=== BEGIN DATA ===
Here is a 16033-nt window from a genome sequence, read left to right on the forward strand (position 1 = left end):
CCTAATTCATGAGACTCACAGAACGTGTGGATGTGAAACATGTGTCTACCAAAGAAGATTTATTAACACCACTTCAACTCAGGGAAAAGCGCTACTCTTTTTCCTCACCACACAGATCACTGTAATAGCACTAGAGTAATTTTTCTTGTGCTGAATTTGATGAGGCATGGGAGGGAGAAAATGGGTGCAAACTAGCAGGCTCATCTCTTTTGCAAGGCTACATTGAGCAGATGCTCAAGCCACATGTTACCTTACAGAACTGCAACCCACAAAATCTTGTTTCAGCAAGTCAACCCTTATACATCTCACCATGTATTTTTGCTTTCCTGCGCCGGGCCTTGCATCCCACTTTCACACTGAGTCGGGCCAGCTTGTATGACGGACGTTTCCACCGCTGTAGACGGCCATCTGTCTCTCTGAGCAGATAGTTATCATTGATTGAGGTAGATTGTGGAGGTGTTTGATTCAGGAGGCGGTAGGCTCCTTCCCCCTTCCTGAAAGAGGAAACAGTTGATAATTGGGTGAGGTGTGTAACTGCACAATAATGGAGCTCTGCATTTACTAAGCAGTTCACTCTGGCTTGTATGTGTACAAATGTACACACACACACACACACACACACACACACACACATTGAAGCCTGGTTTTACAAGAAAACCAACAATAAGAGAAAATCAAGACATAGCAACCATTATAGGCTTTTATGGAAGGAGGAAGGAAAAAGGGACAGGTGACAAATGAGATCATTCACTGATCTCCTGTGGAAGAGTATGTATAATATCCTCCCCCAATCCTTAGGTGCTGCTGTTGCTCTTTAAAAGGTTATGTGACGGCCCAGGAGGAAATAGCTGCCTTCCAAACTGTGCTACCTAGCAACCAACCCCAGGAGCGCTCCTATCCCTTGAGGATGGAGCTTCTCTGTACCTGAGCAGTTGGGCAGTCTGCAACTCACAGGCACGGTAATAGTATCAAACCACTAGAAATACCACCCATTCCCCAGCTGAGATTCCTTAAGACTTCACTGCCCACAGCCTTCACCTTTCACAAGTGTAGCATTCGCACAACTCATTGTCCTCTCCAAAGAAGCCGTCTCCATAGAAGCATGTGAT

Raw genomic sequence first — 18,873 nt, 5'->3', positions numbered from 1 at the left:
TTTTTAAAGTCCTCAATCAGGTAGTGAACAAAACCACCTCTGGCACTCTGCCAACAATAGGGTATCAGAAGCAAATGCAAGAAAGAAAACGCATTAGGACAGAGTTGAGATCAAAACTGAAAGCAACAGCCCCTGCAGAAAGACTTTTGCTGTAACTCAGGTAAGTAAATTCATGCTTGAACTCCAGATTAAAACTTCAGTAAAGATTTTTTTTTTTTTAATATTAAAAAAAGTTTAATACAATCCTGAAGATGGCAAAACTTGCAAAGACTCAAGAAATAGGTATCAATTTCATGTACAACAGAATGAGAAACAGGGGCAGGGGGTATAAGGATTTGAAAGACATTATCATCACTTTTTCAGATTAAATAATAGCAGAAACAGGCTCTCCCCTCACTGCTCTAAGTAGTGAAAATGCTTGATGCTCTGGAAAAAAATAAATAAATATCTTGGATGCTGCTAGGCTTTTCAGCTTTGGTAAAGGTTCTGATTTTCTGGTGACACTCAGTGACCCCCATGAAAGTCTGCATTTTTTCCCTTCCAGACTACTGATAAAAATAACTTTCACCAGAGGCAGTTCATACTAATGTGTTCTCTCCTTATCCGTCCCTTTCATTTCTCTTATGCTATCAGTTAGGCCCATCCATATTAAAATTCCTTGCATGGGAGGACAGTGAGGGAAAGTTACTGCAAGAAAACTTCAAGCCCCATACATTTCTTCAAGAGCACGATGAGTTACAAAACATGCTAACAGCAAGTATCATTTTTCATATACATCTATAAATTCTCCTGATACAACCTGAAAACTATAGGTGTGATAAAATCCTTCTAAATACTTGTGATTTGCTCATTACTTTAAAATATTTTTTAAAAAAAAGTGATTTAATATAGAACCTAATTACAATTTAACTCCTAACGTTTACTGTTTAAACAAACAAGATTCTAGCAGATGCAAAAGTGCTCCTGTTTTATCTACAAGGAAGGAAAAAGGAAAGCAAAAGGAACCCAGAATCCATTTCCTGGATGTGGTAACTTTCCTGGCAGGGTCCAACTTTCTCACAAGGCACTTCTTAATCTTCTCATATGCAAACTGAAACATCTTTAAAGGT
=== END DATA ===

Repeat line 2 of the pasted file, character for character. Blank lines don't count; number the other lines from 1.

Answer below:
CCTAATTCATGAGACTCACAGAACGTGTGGATGTGAAACATGTGTCTACCAAAGAAGATTTATTAACACCACTTCAACTCAGGGAAAAGCGCTACTCTTTTTCCTCACCACACAGATCACTGTAATAGCACTAGAGTAATTTTTCTTGTGCTGAATTTGATGAGGCATGGGAGGGAGAAAATGGGTGCAAACTAGCAGGCTCATCTCTTTTGCAAGGCTACATTGAGCAGATGCTCAAGCCACATGTTACCTTACAGAACTGCAACCCACAAAATCTTGTTTCAGCAAGTCAACCCTTATACATCTCACCATGTATTTTTGCTTTCCTGCGCCGGGCCTTGCATCCCACTTTCACACTGAGTCGGGCCAGCTTGTATGACGGACGTTTCCACCGCTGTAGACGGCCATCTGTCTCTCTGAGCAGATAGTTATCATTGATTGAGGTAGATTGTGGAGGTGTTTGATTCAGGAGGCGGTAGGCTCCTTCCCCCTTCCTGAAAGAGGAAACAGTTGATAATTGGGTGAGGTGTGTAACTGCACAATAATGGAGCTCTGCATTTACTAAGCAGTTCACTCTGGCTTGTATGTGTACAAATGTACACACACACACACACACACACACACACACACACATTGAAGCCTGGTTTTACAAGAAAACCAACAATAAGAGAAAATCAAGACATAGCAACCATTATAGGCTTTTATGGAAGGAGGAAGGAAAAAGGGACAGGTGACAAATGAGATCATTCACTGATCTCCTGTGGAAGAGTATGTATAATATCCTCCCCCAATCCTTAGGTGCTGCTGTTGCTCTTTAAAAGGTTATGTGACGGCCCAGGAGGAAATAGCTGCCTTCCAAACTGTGCTACCTAGCAACCAACCCCAGGAGCGCTCCTATCCCTTGAGGATGGAGCTTCTCTGTACCTGAGCAGTTGGGCAGTCTGCAACTCACAGGCACGGTAATAGTATCAAACCACTAGAAATACCACCCATTCCCCAGCTGAGATTCCTTAAGACTTCACTGCCCACAGCCTTCACCTTTCACAAGTGTAGCATTCGCACAACTCATTGTCCTCTCCAAAGAAGCCGTCTCCATAGAAGCATGTGAT